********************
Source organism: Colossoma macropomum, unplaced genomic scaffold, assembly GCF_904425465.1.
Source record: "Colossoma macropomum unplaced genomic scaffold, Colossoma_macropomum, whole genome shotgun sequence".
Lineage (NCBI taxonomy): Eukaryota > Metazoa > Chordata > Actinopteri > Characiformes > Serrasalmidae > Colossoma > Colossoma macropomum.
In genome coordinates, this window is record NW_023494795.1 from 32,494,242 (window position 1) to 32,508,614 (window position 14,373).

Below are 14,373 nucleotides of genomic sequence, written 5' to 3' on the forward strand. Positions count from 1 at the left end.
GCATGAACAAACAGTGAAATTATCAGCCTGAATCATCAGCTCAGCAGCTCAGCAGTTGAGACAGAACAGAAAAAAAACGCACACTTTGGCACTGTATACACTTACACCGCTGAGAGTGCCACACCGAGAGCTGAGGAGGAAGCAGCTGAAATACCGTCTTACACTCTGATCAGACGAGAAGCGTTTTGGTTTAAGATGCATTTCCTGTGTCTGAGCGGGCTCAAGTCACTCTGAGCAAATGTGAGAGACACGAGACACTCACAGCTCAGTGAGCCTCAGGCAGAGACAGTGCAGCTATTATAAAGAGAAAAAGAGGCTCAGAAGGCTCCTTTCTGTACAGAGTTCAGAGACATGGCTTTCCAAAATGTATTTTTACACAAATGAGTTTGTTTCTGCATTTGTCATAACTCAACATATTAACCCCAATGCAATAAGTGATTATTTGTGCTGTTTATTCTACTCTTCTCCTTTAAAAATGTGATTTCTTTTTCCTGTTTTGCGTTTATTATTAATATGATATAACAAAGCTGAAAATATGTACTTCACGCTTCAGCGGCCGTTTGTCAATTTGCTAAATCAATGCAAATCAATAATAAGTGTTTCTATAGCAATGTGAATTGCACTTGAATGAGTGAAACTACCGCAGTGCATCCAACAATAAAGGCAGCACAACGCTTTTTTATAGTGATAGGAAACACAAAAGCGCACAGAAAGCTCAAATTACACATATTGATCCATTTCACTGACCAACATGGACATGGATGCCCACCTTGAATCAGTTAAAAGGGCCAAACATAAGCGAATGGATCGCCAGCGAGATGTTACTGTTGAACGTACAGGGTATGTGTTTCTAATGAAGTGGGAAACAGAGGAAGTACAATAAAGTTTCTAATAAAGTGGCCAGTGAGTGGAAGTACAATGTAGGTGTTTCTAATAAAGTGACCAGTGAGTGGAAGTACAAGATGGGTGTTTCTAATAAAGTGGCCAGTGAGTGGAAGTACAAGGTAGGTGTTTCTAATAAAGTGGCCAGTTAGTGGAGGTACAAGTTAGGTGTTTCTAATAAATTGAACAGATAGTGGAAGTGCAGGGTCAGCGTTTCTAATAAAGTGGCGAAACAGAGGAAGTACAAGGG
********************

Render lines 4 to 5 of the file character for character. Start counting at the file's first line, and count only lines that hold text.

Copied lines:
In genome coordinates, this window is record NW_023494795.1 from 32,494,242 (window position 1) to 32,508,614 (window position 14,373).

Below are 14,373 nucleotides of genomic sequence, written 5' to 3' on the forward strand. Positions count from 1 at the left end.